What are you, Christmas? Part 2

In my last post, we briefly explored the history of Christmas and the way the holiday was celebrated before the Church instituted December 25 as the day to celebrate Jesus’s birth.

This time, I would like to discuss the actual birth of Jesus and why December 25 was chosen for this blessed celebration.

When we look at the passages in the New Testament, we notice that during the time that Jesus was born, there was a census called and all Israelites had to return to their native home city. For Joseph and Mary, that city was Bethlehem, since they were both of the house of David (more on that in a future post). And so, they traveled, Mary 9 months pregnant with her Son, who would be named Jesus.

Discovering that there was no room in any of the homes in Bethlehem, they were able to stay in the stable of a well-to-do Jewish man who was generous enough man to give them a place to stay for the night. During the night, Mary gave birth to her Son, Jesus.

The Scriptures tell us that nearby in some fields, there were shepherds watching their flocks. Suddenly, angels appeared in the sky, told them about Jesus’s birth and where to find Him. So the shepherds made their trip and found the baby Jesus.

For a long time, this story never bothered me. It was an ancient time. It would make sense for people to travel to their home city for a census and for shepherds to be in a field at night with their sheep. However, after some research, I found something that made me think: December is part of the rainy season in Israel (Ezra 10:9-13; Song of Solomon 2:11)! Well then, if there was a strong chance of rain at night, why would the shepherds be out with their sheep? That’s just it. They wouldn’t be.

During the rainy season, the people would have been in and the sheep would have been kept in stables or barns throughout the night instead of out in an open field. It was only during the summer, sometime between Passover, in the early Spring, and the first rain, which occurred sometime during the months of October and November.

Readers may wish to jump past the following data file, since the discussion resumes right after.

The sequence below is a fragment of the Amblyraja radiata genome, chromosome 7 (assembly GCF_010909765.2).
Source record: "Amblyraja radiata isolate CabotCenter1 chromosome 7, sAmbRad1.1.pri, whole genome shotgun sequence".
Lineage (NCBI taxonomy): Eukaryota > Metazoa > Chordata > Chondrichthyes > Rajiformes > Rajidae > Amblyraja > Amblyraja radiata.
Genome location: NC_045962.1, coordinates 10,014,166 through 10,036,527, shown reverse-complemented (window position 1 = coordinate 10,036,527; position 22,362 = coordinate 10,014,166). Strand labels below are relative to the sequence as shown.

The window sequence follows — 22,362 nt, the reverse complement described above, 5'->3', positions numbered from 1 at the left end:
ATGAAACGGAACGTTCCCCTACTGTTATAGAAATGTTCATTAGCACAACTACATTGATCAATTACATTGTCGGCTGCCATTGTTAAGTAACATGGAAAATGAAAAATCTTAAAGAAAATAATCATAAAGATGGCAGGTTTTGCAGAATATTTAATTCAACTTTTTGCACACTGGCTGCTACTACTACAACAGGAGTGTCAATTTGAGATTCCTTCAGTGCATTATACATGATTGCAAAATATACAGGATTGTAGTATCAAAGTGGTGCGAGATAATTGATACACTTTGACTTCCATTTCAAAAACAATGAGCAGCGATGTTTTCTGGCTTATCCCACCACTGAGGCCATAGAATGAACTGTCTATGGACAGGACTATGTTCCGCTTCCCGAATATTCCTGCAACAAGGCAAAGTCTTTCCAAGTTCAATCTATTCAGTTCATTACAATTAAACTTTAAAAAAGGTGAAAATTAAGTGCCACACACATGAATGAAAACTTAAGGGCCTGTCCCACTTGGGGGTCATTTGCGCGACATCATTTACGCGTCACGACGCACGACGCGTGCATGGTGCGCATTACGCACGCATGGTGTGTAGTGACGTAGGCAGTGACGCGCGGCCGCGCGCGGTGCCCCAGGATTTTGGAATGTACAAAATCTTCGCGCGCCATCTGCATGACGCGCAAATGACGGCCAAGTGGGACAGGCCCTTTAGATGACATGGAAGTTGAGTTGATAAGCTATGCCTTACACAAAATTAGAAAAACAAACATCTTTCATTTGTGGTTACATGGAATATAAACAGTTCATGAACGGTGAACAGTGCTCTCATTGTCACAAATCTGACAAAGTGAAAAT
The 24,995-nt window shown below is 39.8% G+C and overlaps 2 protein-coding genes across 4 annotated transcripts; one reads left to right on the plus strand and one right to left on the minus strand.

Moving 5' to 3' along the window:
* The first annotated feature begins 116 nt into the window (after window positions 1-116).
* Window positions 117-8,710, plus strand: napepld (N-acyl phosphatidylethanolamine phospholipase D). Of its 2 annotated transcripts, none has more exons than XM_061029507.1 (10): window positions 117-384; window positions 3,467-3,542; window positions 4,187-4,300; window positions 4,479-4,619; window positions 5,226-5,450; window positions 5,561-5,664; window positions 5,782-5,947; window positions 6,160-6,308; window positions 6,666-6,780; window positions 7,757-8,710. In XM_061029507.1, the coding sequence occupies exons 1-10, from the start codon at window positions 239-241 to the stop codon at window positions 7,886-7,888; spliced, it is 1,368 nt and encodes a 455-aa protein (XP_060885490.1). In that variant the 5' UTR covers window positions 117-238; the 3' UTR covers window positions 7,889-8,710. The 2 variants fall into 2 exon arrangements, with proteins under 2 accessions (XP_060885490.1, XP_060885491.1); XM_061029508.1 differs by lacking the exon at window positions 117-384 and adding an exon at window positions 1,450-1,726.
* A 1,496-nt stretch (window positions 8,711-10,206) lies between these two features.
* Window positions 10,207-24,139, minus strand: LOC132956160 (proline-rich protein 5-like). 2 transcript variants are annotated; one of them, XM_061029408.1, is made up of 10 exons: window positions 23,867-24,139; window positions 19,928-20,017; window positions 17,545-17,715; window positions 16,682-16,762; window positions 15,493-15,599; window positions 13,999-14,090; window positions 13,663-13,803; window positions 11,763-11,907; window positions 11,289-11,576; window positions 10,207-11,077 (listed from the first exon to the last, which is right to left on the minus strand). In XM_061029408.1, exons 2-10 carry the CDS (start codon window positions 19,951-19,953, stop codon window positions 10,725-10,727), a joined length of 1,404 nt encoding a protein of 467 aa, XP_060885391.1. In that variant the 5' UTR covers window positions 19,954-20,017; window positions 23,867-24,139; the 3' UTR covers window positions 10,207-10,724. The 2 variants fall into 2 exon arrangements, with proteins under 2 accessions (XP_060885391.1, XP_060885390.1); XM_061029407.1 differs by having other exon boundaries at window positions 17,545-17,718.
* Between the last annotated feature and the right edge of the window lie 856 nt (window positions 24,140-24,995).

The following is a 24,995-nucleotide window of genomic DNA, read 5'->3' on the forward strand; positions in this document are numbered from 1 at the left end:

What does this mean? It means that Jesus was not born in December or during the winter season at all! He was born during the summer months, probably sometime in September, though no one knows for sure since there are no historical records of Augustus’ census at the birth of Jesus (it could have been a census for taxation purposes, which was common for non-Romans during that time and would not have been recorded).

If Jesus was not born in December, why was December 25 chosen as the date of celebration?

There are a few possibilities for this decision:

1. Since Christians were being persecuted for their beliefs, they would have chosen this time as a disguise to celebrate. They would have used the celebrations of Saturnalia and the birth of Mithra in order to keep people from noticing.

2. They may have chosen this time in order to make their celebration more easily acceptable to those around them. It would have been hard for the people around to accept something completely new, so they may have used this time to make the transition more comfortable for those who were new to the Church by replacing an old feast with a new one.

Christmas being decreed officially during this time did not occur until 336 AD by Emperor Constantine.

American Christmas as we know it, as mentioned in an earlier post, was not in its current form until the 1800s. Before then, Christmas was outlawed because the Puritans felt that Christmas was filled with decadence and wanted to rid the American Church of all decadence. As a result, Christmas was not a holiday in early America. From 1659 to 1681, the celebration of Christmas was actually outlawed in Boston. Anyone exhibiting the Christmas spirit was fined five shillings.

After the American Revolution, English customs, including holidays such as Christmas, fell out of favor and use. Christmas was not declared a federal holiday until June 26, 1870.

What’s your point?

My point is this: Christmas is not a Christian holiday. It was not even a holiday in America until the 1800s. Before that, and even now, it was a mix-match celebration with customs and traditions stolen from other cultures.

I want us all to be aware of what Christmas was and how it came to be. I want us to challenge widely accepted traditions and do our own research and maybe, just maybe, we can get back to the roots of our lives and purity.

I love Christmas. It is a great time with friends and family and I get to catch with people I only get to see once a year.

However, in light if the mass plastering of “Keep Christ in Christmas” and “The Most Important part of Christmas is the first 6 letters”, I felt it was necessary for us to explore the historical Winter festivals.

And so, this is Christmas. And what do you think?

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